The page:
First viewed : Autumn 1980
It took a while for this one to register with me but eventually it became a favourite and I mourned its passing.
Juliet Bravo was the brainchild of Ian Kennedy Martin , creator of The Sweeney. It followed the adventures of a local police station in the fictional Lancashire town of Hartley where the inspector in charge was a woman. For the first three seasons it was Jean Darblay ( Stephanie Turner ) , for the latter three, Kate Longton ( Anna Carteret ). Her two sergeants Joe Beck ( David Ellison ) and George Parrish ( Noel Collins ) were in it for the duration. In the Darblay years there was a new PC each season but the Longton seasons had two regulars, the sensible Brian Kelleher ( C J Allen ) and more impulsive Danny Sparks ( Mark Botham ).
Although the series tackled some hard-hitting issues such as rape, heroin, incest. the occult to name a few, it was in other respects a return to the world of Dixon of Dock Green whose time slot it inherited. Joe Beck, though a bit short-tempered, was every bit the reassuring town bobby that everyone would love to see pounding the streets.
Like The Gentle Touch on the other channel, Juliet Bravo gave a fair amount of time to its lead character's domestic life. Jean Darblay was a married woman although husband Tom ( David Hargreaves ) didn't appear in every episode. That was one of the reasons why I held the series at arm's length for most of her tenure although it gradually dawned on me that most of the series was filmed in nearby Rossendale so spotting familiar landmarks became a reason for watching it.
Turner quit of her own volition at the end of the third season ( 1982 ) but the series continued with a new first lady. Kate Longton was single and had romances with characters played by Tom Georgeson and Edward Peel but her personal life didn't seem to intrude on the storylines as much as Darblay's had. These latter three seasons coincided with the autumn terms during my three years at university and I would often watch it with my mum after coming back from football and before heading back to Leeds. This connection with my early years watching the Dale and a lifestyle that will never come round again gives the series a real nostalgic glow and I remember some of the episodes very vividly :
- Solvent Solution ( 1983 ) Kate has to deal with a bout of glue sniffing in Hartley not helped by the arrogance of the hardware shop owner played by Simon Rouse.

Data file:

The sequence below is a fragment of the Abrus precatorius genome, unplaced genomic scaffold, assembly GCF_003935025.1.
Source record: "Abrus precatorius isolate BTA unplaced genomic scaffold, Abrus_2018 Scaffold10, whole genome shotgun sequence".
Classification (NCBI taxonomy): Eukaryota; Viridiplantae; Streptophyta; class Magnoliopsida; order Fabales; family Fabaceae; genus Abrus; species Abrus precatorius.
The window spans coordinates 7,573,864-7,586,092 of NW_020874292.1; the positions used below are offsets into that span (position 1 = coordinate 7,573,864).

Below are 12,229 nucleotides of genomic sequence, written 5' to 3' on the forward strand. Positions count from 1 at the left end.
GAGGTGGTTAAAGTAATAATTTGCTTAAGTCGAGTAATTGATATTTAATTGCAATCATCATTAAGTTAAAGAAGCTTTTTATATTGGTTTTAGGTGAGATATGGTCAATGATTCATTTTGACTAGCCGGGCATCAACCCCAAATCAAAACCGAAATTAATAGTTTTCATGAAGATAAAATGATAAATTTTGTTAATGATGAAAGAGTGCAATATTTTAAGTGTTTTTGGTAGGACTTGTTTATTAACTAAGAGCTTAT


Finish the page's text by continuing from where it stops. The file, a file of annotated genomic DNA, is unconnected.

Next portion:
- There's None So Blind ( 1984 ) An old blind lady on Joe's beat helps turn the tables against a young thief.
- Halloween (1984 ) An evil man played by serial TV villain Tony Anholt has lured a young girl into the occult and persuaded her she will die on October 31st. Joe and George pull him in for drink driving to make sure it doesn't happen.
- Alibi ( 1984 ) The naive Danny Sparks makes some new friends who use him as an alibi for their criminal activities although he does eventually rumble them.
- Resolution ( 1984 ) Joe is investigated over a death in custody and considers leaving the force
- Flowers Tomorrow ( 1984 ) An extraordinarily powerful story where an unemployed man at the end of his tether kills in a moment of rage and then climbs to the upper stories of Robin Wood Mill in Todmorden ( sadly now much reduced since an insurance job fire in 1992 ) to commit suicide. Brian manages to talk him down but Kate's blundering intervention causes him to jump out of the window.
- Hostage To Fortune ( 1985 ) A gang of criminals take a bank manager's wife hostage and Brian ends up having to shoot one of them. He then asks Kate to be taken off firearms duty because "I felt like I enjoyed it ".
- Scab ( 1985 ) The team have to diffuse a feud between a striking miner played by Geoffrey Hinsliff and his strike-breaking neighbour while contemplating their own role in the dispute.
- Chasing the Dragon ( 1985 ) Heroin comes to Hartley and Sally Whittaker, shortly before going into Coronation Street, is one of the young addicts.
- Inspection ( 1985 ) The station is on tenter hooks while undergoing an inspection . Robert Glenister plays a former constable on the inspection team who's not inclined to do his former colleagues any favours.
- We Are The People ( 1985 ) A contrived but memorable story where a drunken Scottish fan returning from Wembley somehow finds himself wandering the Lancashire moors and dropping into a barn. He tells the police he was given a blanket by a young woman wearing a chain. She turns out to be the hidden offspring of a sibling farming couple.
- Reasons For Leaving ( 1985 ) A dramatic conclusion to the series when Danny surprises a pair of Christmas tree thieves. They knock him unconscious and he perishes through smoke inhalation.
I don't know why the Beeb decided the series had run its course but sometimes it's better to go out leaving people wanting more.
None of the series regulars had such a high profile again although Anna Carteret remains a highly respected stage actress. Both Ellison and Collins have passed away in recent years. Allen is a bit part actor and Botham , who had a strong resemblance to my old school friend Patrick, seems to have left the profession at the beginning of the nineties.